S– and D– were BFFs and partners in everything. But, last week, they asked to change partnerships.
What happened? I ask.
S– says something about the science project.
D– says something about talking smack.
After a little research, I find out mistakes were made. Feelings were hurt, and now their friendship is at risk.
During a quiet time, I sit next to S– and ask him if he’d like to have a conversation with D–. Both agreed, and we sit down after school.
I start them out: “Tell D– how you feel by saying, ‘you hurt me when you…’ and D– you need to listen. You might not have meant it but, you can’t deny how S– feels.” After a few tries back and forth, with lowered heads and soft mumbling, both boys get out what was said and how they felt.
A few deep breaths later, I ask them, “Can you try to trust each other again and be friends?”
“I like to if he would,” S– said, looking at me.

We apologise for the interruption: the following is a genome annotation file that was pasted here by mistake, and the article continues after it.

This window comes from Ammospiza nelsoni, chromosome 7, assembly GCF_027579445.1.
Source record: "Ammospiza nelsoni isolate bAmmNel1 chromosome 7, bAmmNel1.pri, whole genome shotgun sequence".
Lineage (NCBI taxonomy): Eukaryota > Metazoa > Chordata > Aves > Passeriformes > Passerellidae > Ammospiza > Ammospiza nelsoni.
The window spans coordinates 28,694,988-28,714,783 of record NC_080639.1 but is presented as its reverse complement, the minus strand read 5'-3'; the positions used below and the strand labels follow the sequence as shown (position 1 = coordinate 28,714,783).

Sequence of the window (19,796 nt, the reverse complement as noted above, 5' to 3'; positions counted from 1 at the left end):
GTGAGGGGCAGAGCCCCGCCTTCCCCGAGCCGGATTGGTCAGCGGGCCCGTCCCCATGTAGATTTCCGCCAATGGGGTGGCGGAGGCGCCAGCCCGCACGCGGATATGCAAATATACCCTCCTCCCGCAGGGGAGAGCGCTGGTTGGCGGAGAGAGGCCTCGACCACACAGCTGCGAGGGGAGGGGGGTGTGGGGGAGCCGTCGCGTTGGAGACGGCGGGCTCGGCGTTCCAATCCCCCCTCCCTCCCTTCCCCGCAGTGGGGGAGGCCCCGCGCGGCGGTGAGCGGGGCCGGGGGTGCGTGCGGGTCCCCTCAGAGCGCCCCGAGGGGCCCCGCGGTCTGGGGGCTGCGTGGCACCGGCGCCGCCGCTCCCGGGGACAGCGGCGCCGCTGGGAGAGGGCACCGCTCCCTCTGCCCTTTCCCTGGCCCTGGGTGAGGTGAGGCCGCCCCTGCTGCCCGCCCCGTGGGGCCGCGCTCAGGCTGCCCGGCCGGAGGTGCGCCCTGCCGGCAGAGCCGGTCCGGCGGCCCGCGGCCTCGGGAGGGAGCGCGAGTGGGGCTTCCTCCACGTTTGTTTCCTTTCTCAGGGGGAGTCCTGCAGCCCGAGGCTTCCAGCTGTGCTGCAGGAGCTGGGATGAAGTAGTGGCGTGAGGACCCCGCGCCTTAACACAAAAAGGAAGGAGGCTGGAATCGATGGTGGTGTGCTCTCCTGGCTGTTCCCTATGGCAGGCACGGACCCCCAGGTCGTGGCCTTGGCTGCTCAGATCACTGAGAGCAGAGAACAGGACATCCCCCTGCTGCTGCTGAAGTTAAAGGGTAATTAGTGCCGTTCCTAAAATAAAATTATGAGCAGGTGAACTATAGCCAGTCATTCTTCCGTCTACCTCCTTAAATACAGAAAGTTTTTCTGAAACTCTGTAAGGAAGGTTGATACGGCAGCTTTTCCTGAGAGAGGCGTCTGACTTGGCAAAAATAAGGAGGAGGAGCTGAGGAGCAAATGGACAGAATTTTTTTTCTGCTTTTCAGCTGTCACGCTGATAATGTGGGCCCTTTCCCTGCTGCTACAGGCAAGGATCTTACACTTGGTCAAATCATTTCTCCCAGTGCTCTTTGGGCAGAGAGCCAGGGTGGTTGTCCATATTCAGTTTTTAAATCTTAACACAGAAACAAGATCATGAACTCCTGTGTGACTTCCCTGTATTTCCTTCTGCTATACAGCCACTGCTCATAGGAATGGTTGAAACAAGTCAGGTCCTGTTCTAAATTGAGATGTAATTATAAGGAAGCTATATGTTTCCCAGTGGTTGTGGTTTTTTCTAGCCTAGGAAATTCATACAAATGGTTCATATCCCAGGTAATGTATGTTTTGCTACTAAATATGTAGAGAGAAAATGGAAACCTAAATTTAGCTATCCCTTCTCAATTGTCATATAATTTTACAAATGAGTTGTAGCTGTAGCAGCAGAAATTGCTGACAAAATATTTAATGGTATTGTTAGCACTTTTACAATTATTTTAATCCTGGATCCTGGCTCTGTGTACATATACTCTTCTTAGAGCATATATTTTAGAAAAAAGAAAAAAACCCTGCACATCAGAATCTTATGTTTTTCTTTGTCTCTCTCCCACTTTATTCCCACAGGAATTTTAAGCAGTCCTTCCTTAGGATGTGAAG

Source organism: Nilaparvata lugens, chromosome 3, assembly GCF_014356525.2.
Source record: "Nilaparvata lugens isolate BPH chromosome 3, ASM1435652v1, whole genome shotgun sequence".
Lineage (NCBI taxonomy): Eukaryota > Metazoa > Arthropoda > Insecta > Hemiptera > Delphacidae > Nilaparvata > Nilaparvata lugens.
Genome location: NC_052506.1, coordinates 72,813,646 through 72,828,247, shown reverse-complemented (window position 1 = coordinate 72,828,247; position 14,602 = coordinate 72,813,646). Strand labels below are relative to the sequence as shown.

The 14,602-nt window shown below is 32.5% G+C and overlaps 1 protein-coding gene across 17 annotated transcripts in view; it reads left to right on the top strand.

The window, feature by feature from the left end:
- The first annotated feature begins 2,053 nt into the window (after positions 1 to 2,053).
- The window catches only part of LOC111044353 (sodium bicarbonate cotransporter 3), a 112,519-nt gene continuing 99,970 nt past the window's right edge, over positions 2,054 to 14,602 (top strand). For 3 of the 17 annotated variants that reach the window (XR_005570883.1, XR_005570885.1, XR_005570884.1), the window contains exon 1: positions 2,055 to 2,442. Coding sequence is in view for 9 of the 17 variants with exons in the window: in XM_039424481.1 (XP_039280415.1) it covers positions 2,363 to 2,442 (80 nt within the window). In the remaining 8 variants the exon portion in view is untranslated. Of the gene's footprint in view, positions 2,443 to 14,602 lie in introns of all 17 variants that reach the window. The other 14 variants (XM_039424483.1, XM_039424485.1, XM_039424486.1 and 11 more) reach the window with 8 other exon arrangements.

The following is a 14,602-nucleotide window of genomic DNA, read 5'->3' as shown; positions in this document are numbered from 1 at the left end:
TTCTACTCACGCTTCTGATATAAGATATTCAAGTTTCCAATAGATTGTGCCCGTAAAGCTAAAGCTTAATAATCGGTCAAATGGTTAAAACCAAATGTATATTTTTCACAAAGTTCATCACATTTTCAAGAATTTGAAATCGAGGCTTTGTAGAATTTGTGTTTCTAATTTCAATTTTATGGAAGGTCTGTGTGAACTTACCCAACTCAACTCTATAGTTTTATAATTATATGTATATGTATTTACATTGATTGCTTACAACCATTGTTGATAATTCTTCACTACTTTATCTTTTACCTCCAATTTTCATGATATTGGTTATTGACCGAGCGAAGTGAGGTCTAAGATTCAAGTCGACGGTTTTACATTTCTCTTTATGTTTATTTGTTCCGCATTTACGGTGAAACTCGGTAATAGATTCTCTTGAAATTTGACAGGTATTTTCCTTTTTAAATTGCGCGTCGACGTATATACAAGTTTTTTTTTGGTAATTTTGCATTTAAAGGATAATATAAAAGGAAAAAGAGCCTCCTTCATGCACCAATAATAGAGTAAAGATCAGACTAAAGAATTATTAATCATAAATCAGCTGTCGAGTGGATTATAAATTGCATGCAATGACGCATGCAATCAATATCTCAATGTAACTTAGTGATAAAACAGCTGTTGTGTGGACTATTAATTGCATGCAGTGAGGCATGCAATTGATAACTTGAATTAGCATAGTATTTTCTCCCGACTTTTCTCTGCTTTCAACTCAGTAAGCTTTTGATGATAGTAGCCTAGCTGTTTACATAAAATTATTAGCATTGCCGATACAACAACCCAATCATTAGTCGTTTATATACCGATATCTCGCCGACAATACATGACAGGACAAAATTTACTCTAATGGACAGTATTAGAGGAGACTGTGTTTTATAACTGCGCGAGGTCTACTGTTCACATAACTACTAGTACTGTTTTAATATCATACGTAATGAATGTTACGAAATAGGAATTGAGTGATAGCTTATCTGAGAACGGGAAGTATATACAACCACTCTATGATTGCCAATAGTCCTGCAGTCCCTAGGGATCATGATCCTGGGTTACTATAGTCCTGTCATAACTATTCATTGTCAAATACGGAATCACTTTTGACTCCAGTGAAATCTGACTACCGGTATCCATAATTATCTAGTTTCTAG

“How about you, D–?”
“Ok, I’ll try, ” D says.
They break my heart as they confessed their feelings.
Today, the two seemed to be getting along so as D– was walking out of class, I ask, “How’s it going with S–?”
“We’re 75% there!” he says.
“Yay!” I cheer.
So much about getting along is about being able to make up. Even the best of friends hurt one another. And it seems a fair amount of my teaching life is spent trying to mend fences.
Now on to M– and S–. This formidable duo is noticeably detached. They are my project for tomorrow.
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